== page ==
3 an absurd situation, that the persons who are dead are happier than those

4 who have survived, or more fortunate, rather?

5 A. Those who have survived do not feel happy. They have a large

6 number of problems. Many women say, "Why am I alive when others are

7 dead?" They say that very often. "Why do I have to struggle with all the

8 difficulties that life entails? I just can't deal with them."

9 But I think that those who have survived need to be given a

10 meaning to life. Life does have meaning regardless of what they have

11 lived through. In my practical work, as you have said, I frequently say

12 to the women, "If you don't tell me the story about your son, I don't know

13 him, and therefore if you are gone, no one will ever hear the story about

14 him." So I try to instil in them the feeling that life does have a

15 meaning regardless, that life in itself is burdensome, that in life we do

16 have to encounter many difficulties and changes; that people with no

17 traumatic experiences, experiences involving risk to life, are fortunate

18 but that life is a struggle, and we have to confront all those problems

19 and misfortunes that come our way.

20 JUDGE RODRIGUES: [Interpretation] Another question. You touched

21 upon a point. I think that the whole of humanity, in my opinion, this is

22 a humanitarian cause, and the whole of mankind should be interested, and

23 the International Tribunal, as a part of the community, must pursue the

24 objectives that are yours.

25 You have experience. What do you think should be the role of the

Page 5855

1 Tribunal? Please feel at ease and feel free to tell us what you think.

2 Specifically, in this courtroom, what kind of role should it play, because

3 this is the courtroom that victims come to. And you already have certain

4 indications about that.

5 A. The Hague Tribunal, all the victims, all the women with whom I

6 have had a chance to work, has a very great significance for them. They

7 expect that justice will be done. We believed we were members of a

8 civilised society, of a society where good will be compensated for and

9 evil punished. They do trust that the real causes of what happened will

10 be identified and that the people will muster enough courage, including

11 victims, to tell the story of what happened. Those who did it, that they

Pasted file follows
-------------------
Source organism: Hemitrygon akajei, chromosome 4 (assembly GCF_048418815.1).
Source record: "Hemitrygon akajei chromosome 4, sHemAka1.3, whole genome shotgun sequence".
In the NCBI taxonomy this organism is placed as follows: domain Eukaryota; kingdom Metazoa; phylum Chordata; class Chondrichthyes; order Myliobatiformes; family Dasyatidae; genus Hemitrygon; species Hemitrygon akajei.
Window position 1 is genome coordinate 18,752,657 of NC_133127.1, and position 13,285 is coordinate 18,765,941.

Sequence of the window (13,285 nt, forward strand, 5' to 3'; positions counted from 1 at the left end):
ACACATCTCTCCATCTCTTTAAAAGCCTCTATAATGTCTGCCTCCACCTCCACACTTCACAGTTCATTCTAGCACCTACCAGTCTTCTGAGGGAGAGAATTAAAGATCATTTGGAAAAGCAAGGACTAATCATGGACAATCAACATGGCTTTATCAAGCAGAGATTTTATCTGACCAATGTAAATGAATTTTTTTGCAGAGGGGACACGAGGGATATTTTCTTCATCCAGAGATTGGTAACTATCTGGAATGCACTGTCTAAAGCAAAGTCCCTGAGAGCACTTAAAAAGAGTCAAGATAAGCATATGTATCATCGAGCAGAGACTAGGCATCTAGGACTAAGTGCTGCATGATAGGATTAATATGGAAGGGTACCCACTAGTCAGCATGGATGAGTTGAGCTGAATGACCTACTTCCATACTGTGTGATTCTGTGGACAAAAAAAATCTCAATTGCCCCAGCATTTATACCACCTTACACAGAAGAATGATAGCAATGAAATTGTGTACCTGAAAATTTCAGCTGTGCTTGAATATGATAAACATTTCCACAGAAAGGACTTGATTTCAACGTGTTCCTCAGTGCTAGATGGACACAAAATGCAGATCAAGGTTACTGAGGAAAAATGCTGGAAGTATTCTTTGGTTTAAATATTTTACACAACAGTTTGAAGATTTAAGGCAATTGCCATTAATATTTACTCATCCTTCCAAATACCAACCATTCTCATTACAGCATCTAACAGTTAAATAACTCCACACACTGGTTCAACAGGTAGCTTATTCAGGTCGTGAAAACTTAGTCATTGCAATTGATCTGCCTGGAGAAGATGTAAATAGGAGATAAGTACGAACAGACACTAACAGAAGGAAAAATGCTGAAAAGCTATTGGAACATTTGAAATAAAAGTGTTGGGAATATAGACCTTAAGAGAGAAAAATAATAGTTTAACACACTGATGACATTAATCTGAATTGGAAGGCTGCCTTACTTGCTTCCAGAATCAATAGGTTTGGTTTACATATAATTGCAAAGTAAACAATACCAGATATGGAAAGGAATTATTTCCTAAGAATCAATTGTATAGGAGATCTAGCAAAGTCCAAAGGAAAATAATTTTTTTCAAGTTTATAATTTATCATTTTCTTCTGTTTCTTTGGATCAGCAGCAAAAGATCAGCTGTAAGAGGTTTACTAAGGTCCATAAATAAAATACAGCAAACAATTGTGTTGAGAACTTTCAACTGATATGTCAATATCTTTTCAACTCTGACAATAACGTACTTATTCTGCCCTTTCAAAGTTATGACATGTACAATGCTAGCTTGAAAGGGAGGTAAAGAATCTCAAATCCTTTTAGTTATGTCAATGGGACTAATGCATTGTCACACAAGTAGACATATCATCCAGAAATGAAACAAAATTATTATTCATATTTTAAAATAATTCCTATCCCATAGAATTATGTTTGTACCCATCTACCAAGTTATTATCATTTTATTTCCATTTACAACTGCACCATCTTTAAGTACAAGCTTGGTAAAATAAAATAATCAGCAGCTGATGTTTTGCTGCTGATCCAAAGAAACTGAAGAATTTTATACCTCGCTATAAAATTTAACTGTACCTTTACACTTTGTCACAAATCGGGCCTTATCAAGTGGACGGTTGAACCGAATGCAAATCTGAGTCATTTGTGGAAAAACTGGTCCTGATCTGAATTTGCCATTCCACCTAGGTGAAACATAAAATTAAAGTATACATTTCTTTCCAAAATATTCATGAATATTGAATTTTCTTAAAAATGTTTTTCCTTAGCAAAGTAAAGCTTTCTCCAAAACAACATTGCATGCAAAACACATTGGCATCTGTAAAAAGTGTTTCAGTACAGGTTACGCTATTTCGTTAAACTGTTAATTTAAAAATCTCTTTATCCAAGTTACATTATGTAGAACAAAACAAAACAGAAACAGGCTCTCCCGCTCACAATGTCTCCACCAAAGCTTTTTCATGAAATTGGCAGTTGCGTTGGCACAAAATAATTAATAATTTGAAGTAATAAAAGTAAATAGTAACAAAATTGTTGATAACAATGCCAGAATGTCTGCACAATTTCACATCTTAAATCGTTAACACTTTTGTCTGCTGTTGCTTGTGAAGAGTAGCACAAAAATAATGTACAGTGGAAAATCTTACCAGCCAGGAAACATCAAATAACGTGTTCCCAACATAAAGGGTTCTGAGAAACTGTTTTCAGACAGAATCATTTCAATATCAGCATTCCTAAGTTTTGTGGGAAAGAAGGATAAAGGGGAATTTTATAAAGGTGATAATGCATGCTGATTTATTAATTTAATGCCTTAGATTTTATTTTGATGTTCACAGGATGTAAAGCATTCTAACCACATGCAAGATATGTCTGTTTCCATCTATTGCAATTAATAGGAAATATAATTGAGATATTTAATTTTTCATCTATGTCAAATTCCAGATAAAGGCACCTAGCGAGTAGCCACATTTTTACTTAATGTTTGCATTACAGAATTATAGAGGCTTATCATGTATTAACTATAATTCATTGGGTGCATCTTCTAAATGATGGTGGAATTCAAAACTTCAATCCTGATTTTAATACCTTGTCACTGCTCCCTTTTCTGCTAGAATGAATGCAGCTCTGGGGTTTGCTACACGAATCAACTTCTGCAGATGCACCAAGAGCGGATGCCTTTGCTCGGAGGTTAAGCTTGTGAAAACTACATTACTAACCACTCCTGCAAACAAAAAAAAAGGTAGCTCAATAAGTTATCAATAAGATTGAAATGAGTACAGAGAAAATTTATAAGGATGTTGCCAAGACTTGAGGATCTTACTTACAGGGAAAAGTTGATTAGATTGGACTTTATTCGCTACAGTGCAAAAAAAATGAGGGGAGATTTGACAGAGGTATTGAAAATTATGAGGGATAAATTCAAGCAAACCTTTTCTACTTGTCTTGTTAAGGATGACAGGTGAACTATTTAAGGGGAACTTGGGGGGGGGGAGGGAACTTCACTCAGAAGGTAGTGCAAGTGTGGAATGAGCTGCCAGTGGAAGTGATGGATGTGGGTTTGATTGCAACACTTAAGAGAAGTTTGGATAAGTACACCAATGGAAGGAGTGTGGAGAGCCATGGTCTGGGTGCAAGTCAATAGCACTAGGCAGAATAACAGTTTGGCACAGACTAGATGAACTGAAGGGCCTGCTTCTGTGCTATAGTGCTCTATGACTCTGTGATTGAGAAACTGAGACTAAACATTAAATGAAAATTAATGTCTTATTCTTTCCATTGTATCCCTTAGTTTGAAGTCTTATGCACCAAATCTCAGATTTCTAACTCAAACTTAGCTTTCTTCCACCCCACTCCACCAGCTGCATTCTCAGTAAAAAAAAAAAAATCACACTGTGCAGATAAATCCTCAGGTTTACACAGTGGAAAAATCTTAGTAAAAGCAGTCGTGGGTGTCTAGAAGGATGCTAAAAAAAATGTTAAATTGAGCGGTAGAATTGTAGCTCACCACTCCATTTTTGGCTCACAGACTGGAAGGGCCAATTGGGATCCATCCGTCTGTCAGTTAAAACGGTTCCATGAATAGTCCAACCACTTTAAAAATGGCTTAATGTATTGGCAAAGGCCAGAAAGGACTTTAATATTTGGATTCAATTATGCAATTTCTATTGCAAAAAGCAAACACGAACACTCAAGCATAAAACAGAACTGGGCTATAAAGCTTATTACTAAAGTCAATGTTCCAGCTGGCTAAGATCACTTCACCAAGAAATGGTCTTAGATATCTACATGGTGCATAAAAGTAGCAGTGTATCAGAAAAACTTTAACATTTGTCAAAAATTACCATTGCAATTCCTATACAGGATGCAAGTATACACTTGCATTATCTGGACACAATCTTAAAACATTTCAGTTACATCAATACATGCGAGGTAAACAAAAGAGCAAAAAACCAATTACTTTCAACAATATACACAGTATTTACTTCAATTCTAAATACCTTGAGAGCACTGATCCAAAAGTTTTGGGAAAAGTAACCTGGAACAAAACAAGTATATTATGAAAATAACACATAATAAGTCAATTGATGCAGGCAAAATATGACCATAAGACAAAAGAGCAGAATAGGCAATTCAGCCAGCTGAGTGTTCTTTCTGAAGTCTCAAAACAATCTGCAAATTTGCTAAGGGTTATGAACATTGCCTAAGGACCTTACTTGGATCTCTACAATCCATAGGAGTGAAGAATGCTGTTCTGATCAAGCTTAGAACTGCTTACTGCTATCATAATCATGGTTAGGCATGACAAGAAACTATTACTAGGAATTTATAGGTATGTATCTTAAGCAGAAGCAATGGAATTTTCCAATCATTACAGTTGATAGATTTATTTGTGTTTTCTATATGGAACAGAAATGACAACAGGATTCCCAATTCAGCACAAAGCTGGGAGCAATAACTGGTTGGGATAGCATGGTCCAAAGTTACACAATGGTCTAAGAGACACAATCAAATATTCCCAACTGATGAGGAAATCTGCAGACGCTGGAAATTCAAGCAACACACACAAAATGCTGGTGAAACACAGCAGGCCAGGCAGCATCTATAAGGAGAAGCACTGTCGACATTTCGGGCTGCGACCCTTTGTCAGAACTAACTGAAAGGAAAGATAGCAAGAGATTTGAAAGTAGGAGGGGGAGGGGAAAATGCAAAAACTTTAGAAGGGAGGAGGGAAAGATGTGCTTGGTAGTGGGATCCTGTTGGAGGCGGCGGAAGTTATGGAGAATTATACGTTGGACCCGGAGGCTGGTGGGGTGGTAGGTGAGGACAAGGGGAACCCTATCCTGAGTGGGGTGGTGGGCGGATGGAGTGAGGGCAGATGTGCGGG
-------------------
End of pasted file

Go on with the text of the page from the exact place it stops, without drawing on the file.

12 too will be able to speak out so that we all can have a future, so that we

13 all can have a basis for a common life together one day.

14 Great expectations are being placed upon the Tribunal. People

15 expect that justice will be done and that the right decisions will be

16 reached.

17 JUDGE RODRIGUES: [Interpretation] Yes. I think that my colleague

18 Judge Fouad Riad has one more question for the witness.

19 JUDGE RIAD: [Interpretation] Yes, Mr. President. Thank you very

20 much.

21 [In English] Ms. Ibrahimefendic, in fact, my question is based on

22 some of the answers you gave to my colleagues, my very eminent Judge

23 colleagues, which touched on a very basic problem, a very basic issue, and

24 this is the planning for the future and the continuation of life for this

25 community, because some communities could not rise up again after

Page 5856

1 destruction in history, some continents even.

2 In this community in particular, some of the other experts who

3 spoke here mentioned to us that in this Islamic community, it's a

4 patriarchal society, with all the effects of a patriarchal society. The

5 man is the spine. I will give you an example. One of the ladies who had

6 five daughters said, "These girls don't count. I want a man. I want a

7 boy," or that sort of thing. We know that.

8 Now, with the men who disappeared, how can this society, as my

9 colleague Judge Rodrigues asked you, how can they continue in a changed --

10 he said, even with a coordinated change? How could they go along this new

11 line without the spine, when this society was revolved around the man?

12 Could they completely change, completely become a very ultramodern

13 society, or is there a chance of this complete change? Will it be like a

14 snowball and the society will disintegrate more and more? Can the women

15 remarry? Can they stand on their feet? Can the boys and the girls resume

16 their lives? Perhaps this is psychological and sociological, and it's

17 your field. Thank you.

18 A. I think that there should be a change in the behaviour of those

19 women. The women we worked with, we tried to make them realise that they

20 have to take life in their own hands, that they have to assume

21 responsibility for a number of problems that would normally be taken care

22 of by men, that they have children and consequently have responsibility

23 regarding their children. So there have been certain changes in that

24 regard.

25 Many women would like to go back, for example, to go back and

Page 5857

1 start a new life, because the economic situation is very hard. They have